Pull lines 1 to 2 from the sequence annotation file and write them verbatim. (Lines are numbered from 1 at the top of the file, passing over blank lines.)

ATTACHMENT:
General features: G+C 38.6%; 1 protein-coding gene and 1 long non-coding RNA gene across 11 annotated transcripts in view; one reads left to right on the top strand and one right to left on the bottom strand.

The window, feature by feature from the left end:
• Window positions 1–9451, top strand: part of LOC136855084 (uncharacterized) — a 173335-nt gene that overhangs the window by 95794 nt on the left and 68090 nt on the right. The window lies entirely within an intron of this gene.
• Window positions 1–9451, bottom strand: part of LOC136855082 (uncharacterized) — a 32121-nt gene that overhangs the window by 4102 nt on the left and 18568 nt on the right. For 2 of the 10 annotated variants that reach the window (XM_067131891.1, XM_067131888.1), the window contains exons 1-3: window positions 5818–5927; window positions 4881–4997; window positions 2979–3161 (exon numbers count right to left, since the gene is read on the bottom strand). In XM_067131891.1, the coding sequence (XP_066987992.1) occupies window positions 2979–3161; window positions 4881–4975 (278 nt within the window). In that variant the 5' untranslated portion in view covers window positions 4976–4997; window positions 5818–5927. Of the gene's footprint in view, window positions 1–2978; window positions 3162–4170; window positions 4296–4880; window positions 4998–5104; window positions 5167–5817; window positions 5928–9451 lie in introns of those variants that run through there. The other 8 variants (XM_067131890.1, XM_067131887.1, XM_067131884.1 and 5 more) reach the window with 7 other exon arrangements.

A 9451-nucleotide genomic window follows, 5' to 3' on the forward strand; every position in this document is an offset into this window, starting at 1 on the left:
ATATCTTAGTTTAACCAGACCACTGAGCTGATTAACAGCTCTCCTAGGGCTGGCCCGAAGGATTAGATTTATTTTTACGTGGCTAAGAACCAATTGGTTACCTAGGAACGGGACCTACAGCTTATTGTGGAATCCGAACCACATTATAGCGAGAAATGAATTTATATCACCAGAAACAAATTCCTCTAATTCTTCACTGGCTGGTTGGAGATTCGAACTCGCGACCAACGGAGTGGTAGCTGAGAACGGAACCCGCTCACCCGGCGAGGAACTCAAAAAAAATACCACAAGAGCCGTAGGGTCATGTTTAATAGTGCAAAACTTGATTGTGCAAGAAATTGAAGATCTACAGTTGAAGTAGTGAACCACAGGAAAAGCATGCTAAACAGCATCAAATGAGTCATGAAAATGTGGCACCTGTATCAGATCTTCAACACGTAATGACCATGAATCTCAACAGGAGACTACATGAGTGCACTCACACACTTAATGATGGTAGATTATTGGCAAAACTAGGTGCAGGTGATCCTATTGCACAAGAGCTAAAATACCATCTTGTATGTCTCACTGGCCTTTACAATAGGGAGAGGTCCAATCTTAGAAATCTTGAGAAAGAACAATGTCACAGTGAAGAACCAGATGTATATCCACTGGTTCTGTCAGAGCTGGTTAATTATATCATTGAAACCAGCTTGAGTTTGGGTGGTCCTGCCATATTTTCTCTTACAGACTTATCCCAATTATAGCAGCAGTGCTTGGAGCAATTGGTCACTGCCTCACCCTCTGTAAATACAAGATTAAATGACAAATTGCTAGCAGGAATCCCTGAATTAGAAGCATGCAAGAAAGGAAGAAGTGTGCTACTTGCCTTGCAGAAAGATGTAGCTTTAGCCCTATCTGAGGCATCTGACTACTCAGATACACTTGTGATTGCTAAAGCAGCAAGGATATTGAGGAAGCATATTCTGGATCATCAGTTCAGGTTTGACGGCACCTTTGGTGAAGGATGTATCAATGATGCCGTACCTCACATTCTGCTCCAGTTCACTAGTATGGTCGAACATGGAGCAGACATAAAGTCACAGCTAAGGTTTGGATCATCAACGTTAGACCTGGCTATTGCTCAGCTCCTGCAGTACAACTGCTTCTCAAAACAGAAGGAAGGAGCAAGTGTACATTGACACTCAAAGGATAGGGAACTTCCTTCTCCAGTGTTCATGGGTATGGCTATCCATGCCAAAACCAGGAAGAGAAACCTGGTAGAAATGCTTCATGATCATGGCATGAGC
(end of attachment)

General features: G+C 38.6%; 1 protein-coding gene and 1 long non-coding RNA gene across 11 annotated transcripts in view; one reads left to right on the top strand and one right to left on the bottom strand.

The window, feature by feature from the left end: